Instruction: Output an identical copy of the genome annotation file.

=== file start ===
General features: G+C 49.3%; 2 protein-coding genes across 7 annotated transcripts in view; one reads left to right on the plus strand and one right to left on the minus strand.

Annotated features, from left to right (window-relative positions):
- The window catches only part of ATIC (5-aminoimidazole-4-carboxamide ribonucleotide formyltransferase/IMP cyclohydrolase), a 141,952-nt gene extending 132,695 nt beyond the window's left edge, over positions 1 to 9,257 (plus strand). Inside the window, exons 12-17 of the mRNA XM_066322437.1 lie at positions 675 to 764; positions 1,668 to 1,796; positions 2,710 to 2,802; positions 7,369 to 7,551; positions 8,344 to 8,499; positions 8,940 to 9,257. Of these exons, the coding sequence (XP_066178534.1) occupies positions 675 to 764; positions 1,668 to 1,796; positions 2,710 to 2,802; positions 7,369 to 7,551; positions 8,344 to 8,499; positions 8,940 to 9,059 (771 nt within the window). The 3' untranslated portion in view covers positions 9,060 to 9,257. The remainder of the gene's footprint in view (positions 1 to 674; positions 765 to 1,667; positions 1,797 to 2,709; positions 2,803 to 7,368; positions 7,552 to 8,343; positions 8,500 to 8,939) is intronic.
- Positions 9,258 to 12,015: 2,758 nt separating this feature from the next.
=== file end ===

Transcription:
General features: G+C 49.3%; 2 protein-coding genes across 7 annotated transcripts in view; one reads left to right on the plus strand and one right to left on the minus strand.

Annotated features, from left to right (window-relative positions):
- The window catches only part of ATIC (5-aminoimidazole-4-carboxamide ribonucleotide formyltransferase/IMP cyclohydrolase), a 141,952-nt gene extending 132,695 nt beyond the window's left edge, over positions 1 to 9,257 (plus strand). Inside the window, exons 12-17 of the mRNA XM_066322437.1 lie at positions 675 to 764; positions 1,668 to 1,796; positions 2,710 to 2,802; positions 7,369 to 7,551; positions 8,344 to 8,499; positions 8,940 to 9,257. Of these exons, the coding sequence (XP_066178534.1) occupies positions 675 to 764; positions 1,668 to 1,796; positions 2,710 to 2,802; positions 7,369 to 7,551; positions 8,344 to 8,499; positions 8,940 to 9,059 (771 nt within the window). The 3' untranslated portion in view covers positions 9,060 to 9,257. The remainder of the gene's footprint in view (positions 1 to 674; positions 765 to 1,667; positions 1,797 to 2,709; positions 2,803 to 7,368; positions 7,552 to 8,343; positions 8,500 to 8,939) is intronic.
- Positions 9,258 to 12,015: 2,758 nt separating this feature from the next.